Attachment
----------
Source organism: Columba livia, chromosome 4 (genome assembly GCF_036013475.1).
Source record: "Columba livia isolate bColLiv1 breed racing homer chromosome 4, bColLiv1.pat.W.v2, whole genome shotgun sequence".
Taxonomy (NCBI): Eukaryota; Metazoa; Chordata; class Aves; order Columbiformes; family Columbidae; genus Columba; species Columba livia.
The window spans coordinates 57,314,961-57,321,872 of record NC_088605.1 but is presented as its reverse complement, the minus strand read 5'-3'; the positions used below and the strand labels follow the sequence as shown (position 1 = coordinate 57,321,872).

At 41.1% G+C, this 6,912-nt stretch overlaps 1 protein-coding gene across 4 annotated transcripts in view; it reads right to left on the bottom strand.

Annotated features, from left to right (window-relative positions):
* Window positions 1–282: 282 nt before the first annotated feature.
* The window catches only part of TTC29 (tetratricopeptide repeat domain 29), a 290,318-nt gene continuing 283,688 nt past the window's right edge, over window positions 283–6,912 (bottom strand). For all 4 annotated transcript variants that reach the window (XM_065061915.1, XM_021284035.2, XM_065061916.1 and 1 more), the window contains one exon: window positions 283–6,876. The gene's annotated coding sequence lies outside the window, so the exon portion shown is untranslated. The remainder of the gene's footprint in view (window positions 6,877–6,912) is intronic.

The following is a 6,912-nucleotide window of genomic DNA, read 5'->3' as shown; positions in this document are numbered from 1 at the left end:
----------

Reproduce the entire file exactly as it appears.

Source organism: Columba livia, chromosome 4 (genome assembly GCF_036013475.1).
Source record: "Columba livia isolate bColLiv1 breed racing homer chromosome 4, bColLiv1.pat.W.v2, whole genome shotgun sequence".
Taxonomy (NCBI): Eukaryota; Metazoa; Chordata; class Aves; order Columbiformes; family Columbidae; genus Columba; species Columba livia.
The window spans coordinates 57,314,961-57,321,872 of record NC_088605.1 but is presented as its reverse complement, the minus strand read 5'-3'; the positions used below and the strand labels follow the sequence as shown (position 1 = coordinate 57,321,872).

At 41.1% G+C, this 6,912-nt stretch overlaps 1 protein-coding gene across 4 annotated transcripts in view; it reads right to left on the bottom strand.

Annotated features, from left to right (window-relative positions):
* Window positions 1–282: 282 nt before the first annotated feature.
* The window catches only part of TTC29 (tetratricopeptide repeat domain 29), a 290,318-nt gene continuing 283,688 nt past the window's right edge, over window positions 283–6,912 (bottom strand). For all 4 annotated transcript variants that reach the window (XM_065061915.1, XM_021284035.2, XM_065061916.1 and 1 more), the window contains one exon: window positions 283–6,876. The gene's annotated coding sequence lies outside the window, so the exon portion shown is untranslated. The remainder of the gene's footprint in view (window positions 6,877–6,912) is intronic.

The following is a 6,912-nucleotide window of genomic DNA, read 5'->3' as shown; positions in this document are numbered from 1 at the left end: